# Vary Construction Mark-up Per Job to Maximize Profit Potential

A variable mark-up system is the best solution to maximize a construction contractor's bottom-line because small jobs require just as much time and overhead as a bigger job

Smart profitable business owners understand the power of marking up the entire cost of doing work on a project including overhead first. Mark-up your overhead costs first to boost your bottom-line.

Construction company owners are looking for the magic percentage that’ll guarantee a profit on every job. Smart business owners realize all jobs are not equal and mark-up should vary with every job. When you use the same mark-up for every bid, you are not maximizing your profit potential or helping your company make more money.

Next, determine how much total annual profit you want to make for the risk you take. If you want to make \$250,000 annual pre-tax net profit, your net profit mark-up must average 5 percent using the above example. Now you have a minimum mark-up of 10 percent for overhead and a total profit mark-up goal of 5 percent for a total of 15 percent overhead and profit.

In the above example, the key is to average 15 percent total overhead and profit mark-up over the year. To maximize your bottom-line, consider using a variable mark-up system. You recognize the fact that smaller jobs often take the same time, energy, overhead and supervision as bigger jobs do. Therefore, you need to charge more on smaller jobs for overhead and profit to cover the added cost of managing them plus a larger profit margin to get a return on your time and energy. I recommend you create a “Variable Mark-Up Chart” similar to the example below for your company to use when marking up jobs of variable sizes. (Do not use these mark-up percentages — they are just examples) Note: OH represents overhead and P represents profit.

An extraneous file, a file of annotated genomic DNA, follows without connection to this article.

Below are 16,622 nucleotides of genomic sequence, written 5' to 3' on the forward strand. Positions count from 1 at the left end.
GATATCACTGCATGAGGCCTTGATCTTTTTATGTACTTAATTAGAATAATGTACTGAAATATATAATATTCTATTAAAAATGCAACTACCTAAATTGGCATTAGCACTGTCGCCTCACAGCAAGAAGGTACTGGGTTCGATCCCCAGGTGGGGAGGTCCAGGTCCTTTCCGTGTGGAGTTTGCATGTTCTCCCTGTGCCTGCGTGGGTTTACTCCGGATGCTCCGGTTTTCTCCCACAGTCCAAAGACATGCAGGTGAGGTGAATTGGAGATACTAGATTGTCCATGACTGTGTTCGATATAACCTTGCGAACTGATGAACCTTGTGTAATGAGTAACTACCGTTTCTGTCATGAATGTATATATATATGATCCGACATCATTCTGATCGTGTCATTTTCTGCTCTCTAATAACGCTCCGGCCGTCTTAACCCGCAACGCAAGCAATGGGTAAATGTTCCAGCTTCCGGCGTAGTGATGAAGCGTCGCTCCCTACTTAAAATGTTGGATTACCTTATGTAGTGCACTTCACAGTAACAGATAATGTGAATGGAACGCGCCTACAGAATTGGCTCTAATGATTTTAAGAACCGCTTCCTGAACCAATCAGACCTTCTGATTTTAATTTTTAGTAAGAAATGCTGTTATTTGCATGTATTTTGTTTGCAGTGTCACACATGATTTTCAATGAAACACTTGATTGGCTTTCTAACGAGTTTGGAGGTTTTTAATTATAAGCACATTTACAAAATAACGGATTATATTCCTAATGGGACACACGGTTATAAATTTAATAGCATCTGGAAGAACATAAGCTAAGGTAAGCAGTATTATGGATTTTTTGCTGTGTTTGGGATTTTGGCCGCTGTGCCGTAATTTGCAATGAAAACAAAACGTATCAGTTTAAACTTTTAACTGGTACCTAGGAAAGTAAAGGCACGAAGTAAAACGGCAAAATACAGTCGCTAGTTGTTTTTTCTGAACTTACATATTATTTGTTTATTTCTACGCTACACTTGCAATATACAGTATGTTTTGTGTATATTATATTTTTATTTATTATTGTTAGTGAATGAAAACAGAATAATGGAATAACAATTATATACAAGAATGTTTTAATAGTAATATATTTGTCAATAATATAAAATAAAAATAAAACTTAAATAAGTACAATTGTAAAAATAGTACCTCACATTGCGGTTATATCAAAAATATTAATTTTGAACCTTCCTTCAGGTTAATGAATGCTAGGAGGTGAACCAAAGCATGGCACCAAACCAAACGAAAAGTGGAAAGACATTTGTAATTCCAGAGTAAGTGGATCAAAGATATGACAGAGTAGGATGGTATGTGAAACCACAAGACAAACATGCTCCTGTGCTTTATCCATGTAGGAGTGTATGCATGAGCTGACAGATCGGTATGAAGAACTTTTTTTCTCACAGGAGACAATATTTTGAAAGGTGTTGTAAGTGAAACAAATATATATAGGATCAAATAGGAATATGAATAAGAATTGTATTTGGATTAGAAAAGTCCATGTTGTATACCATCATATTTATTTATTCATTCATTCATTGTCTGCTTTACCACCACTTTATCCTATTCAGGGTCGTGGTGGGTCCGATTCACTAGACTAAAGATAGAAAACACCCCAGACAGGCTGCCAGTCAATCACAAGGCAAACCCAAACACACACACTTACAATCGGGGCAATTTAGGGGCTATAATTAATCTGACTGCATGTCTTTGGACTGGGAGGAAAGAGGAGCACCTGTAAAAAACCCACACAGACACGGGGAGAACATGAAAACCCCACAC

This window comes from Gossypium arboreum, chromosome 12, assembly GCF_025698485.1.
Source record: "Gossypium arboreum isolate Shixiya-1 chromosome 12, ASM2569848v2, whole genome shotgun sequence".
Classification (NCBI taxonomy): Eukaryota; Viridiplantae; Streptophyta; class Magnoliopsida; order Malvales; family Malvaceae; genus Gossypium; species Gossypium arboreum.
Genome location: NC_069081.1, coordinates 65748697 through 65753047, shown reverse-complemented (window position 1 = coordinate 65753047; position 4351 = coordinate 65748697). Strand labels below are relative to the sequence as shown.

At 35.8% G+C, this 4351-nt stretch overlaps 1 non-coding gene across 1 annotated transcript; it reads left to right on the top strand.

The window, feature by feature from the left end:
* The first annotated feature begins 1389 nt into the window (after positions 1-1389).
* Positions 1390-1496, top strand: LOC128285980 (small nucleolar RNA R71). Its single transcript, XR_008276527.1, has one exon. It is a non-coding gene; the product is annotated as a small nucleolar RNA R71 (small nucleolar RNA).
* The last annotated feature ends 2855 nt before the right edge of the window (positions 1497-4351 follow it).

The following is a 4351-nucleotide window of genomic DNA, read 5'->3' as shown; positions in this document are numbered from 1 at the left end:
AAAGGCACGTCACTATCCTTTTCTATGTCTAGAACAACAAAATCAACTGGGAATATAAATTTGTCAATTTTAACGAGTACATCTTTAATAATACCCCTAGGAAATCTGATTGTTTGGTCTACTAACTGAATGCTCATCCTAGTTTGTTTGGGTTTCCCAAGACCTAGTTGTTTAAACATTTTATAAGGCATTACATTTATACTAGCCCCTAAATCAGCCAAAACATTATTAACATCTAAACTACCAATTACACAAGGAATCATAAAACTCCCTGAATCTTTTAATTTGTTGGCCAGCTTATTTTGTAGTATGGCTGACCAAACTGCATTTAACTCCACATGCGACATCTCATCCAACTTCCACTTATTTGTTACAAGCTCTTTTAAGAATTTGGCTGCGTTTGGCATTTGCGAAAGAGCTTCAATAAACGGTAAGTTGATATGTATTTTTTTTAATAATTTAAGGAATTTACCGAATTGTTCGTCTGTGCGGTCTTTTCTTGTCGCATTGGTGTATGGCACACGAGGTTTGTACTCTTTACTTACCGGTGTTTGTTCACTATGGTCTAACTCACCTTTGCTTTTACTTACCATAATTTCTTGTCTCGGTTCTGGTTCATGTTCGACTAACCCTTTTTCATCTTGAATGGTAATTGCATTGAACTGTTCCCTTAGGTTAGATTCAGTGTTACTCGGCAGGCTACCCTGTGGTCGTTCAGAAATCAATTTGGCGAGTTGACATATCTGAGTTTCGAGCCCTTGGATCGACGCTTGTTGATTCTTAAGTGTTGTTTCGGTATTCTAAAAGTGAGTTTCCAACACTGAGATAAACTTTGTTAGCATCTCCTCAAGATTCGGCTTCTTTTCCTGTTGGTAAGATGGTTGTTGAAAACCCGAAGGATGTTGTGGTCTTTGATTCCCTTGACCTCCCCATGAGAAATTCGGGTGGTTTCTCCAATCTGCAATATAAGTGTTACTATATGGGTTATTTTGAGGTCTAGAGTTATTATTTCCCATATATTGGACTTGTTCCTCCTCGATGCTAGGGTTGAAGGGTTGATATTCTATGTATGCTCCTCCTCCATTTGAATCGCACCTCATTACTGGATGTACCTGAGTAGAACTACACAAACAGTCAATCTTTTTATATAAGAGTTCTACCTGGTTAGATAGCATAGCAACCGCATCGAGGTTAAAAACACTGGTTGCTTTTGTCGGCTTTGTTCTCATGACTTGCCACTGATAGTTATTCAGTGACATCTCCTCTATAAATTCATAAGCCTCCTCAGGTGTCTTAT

Variable Mark-up Chart

 Job Costs OH + P Bid Mark-up Projected # Jobs Total OH + P Mark-up \$0 to \$50,000 30% 20 \$150,000 \$50,000 to \$100,000 20% 15 \$225,000 \$100,001 to \$200,000 15% 10 \$225,000 \$200,001 to \$400,000 10% 5 \$150,000

Total OH & P Bid Mark-up    15% Average    50              \$   750,000

By having an annual goal of 15 percent total OH + P mark-up to realize your total goal of \$750,000, you can make decisions about the number of jobs and at what rate you need to mark them up to meet your annual goals.

Margins, Mark-Up & Making Money!

 Job Costs \$100,000 OH + P Mark-up @25% \$25,000 Total Bid Price \$125,000 Gross Profit Margin 20%

Smart profitable business owners understand the power of marking up the entire cost of doing work on a project including overhead first. So, mark-up your overhead costs first to boost your bottom-line. Using the same total mark-up for overhead and profit of 25 percent, look at the better way to mark-up your jobs:

 Job Costs \$100,000 Overhead Mark-up @ 15% \$15,000 Sub-Total \$115,000 Profit Mark-up @ 10% \$11,500 Total Bid Price \$126,500 Gross Profit Margin 20.94%

In the second example, you made an additional \$1,500 or nearly 1 percent more gross profit. For every \$1,000,000 of total sales volume for the year where you mark-up your mark-up, your bottom-line would increase by \$9,400. Not bad for a little bit of extra math.

George Hedley works with contractors to build profitable growing companies. He is a professional business coach, popular speaker and best-selling author of “Get Your Construction Business To Grow & Profit!” available online at www.HardhatPresentations.com. To sign-up for his free e-newsletter, attend a BIZ-Builder boot camp, be part of a coaching program, or get a discount coupon for online classes at www.HardhatBizSchool.com, e-mail GH@HardhatPresentations.com.

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